March 29, 2008

Ringing Ears

Stupid Question ™
Jan. 19, 2004
By John Ruch
© 2004

Q: What are you actually hearing when your ears are ringing?
—Toaste, Columbus, Ohio

A: The real question is, what are you “actually” hearing when you hear anything? Fact is, whether we’re detecting actual sound waves in the atmosphere or just plain hallucinating, we experience sound in our brains, not in our ears. And that may be the key to the weird mystery of ringing ears.

You’re talking about tinnitus, an umbrella term for any disorder in which the sufferer hears a persistent noise for which there is no apparent cause. It tends to center in one or both ears. It can be permanent, or it can be temporary, such as the ringing induced by loud rock concerts or gunfire (though the damage caused by such sound may bring the tinnitus back in a more permanent form later).

The sound can be a ringing, hissing, clicking, whining, whistling, rumbling—basically anything you can think of. It can have single or multiple tones; it can be continuous or jump on and off; it can range widely in volume.

One thing certain about tinnitus: noise damage to the ear (either to the auditory nerve or to microscopic hairs within the ear that help make hearing possible) induces it. Another thing we know is that auditory neurons in both the ear and the auditory center of the brain appear to fire constantly at a low level whether sound is present or not; thus hearing may blot out sound that otherwise covers up this general this general fake noise created by the buzzing brain itself. (That is, if these neural firings actually take place and actually take the form of hallucinatory sound in the brain.)

The idea that tinnitus is revealing this ongoing, underlying buzz is supported by the fact that some tinnitus can be treated by blocking it out with white noise produced by a hearing aid device, or by electrode stimulus of the nerves.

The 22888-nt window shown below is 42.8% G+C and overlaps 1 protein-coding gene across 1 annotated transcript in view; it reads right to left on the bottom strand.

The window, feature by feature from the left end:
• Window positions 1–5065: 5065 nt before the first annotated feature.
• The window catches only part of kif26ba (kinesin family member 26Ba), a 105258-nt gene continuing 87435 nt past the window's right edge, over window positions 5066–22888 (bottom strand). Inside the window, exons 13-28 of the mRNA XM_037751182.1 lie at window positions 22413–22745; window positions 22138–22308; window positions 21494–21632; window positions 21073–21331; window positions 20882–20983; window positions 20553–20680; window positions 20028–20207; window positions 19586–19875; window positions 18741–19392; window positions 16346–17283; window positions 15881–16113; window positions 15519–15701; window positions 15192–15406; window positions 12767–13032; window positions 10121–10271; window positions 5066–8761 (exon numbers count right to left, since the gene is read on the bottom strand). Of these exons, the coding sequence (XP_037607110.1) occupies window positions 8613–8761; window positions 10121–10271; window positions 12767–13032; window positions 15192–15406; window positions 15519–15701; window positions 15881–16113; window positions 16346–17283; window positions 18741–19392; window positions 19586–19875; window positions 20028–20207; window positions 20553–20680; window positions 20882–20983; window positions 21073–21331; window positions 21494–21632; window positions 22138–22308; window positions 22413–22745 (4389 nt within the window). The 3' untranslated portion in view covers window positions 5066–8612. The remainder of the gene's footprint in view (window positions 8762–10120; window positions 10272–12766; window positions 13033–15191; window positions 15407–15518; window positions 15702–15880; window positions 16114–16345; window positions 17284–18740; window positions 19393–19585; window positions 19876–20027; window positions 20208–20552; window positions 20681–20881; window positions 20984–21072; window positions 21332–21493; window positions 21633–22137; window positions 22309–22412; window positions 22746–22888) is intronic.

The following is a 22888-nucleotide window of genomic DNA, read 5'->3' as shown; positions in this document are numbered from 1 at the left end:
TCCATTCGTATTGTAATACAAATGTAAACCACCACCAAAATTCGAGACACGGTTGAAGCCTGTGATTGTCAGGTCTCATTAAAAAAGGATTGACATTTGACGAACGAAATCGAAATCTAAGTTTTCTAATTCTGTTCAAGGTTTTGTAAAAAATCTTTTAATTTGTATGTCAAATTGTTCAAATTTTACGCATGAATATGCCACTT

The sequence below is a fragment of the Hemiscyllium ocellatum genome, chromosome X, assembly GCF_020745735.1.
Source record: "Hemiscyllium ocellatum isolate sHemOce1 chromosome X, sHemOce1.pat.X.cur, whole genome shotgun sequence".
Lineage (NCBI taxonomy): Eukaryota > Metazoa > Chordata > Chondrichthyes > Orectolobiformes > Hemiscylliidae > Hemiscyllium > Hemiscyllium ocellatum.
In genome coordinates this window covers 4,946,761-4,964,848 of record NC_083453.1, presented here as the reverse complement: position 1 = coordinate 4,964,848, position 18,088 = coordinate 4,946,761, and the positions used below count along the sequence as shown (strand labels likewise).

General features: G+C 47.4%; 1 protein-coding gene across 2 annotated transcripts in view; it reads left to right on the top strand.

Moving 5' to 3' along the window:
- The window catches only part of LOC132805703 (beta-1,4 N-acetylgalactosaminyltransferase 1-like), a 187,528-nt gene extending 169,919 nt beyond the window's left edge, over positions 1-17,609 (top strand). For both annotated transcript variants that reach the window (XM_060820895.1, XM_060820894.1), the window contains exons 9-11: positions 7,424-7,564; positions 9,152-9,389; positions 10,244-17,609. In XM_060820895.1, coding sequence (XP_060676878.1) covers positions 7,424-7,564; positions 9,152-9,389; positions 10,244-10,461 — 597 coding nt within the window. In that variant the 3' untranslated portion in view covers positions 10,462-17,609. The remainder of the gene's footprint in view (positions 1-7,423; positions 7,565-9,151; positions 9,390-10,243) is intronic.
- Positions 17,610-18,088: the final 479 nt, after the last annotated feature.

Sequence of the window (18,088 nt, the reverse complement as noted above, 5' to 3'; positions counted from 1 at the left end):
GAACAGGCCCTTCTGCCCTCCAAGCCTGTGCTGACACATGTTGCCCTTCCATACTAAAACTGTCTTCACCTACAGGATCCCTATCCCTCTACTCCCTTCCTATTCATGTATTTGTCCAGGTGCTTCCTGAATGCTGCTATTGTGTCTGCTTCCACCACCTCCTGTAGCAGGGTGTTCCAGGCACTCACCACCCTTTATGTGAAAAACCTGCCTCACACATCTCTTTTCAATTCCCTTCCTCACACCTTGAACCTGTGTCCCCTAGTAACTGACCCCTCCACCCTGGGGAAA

However, in other cases, even severing the auditory nerves doesn’t do anything to stop tinnitus. Likewise, tinnitus has been correlated with other conditions such as ear wax build-up, medicine side effects and even high blood pressure.

Audiologists like to classify tinnitus as either “subjective,” meaning there is no organic cause, and “objective,” meaning there is an organic cause. They say the vast majority of cases are subjective.

This is basically nonsense because nobody really knows what makes tinnitus happen in the brain. Some rogues even claim that all tinnitus is objective, caused by an ability to hear blood flowing in the ear or a similar oddity. There’s no doubt that some strange noises can be ascribed to jaw problems and the like, but it’s not clear if this is really tinnitus as we know it. In any case, these theories struggle to explain “subjective” tinnitus.

Another suggestion is that tinnitus is related to the “phantom limb” phenomenon in which people who lose a limb (or, less drastically, have all nerve connections to a body part severed) experience a feeling (ranging from normal sensation to just blinding, abstract pain) that appears to be located in the missing/detached body part.

The idea is that the dead hair cells or nerve cells in the ear may result in a sort of phantom sound.

It’s an intriguing theory, though not very helpful since the phantom limb phenomenon is itself far from understood. Also, the phantom limb syndromes seem to be much more complex in nature and effect than tinnitus.

What are all these people feeling and hearing if there’s nothing there to feel or hear? The answer quickly leads you away from “Gray’s Anatomy” and closer to Kant’s metaphysics.

Both phenomena are great reminders that biology and physiology can be hard to reduce to a simple organic answer, because the mind/body duality and the riddle of the senses still stump us. To really find out what tinnitus is, we may have to ask if there’s a doctor in the house—a doctor of philosophy, that is.

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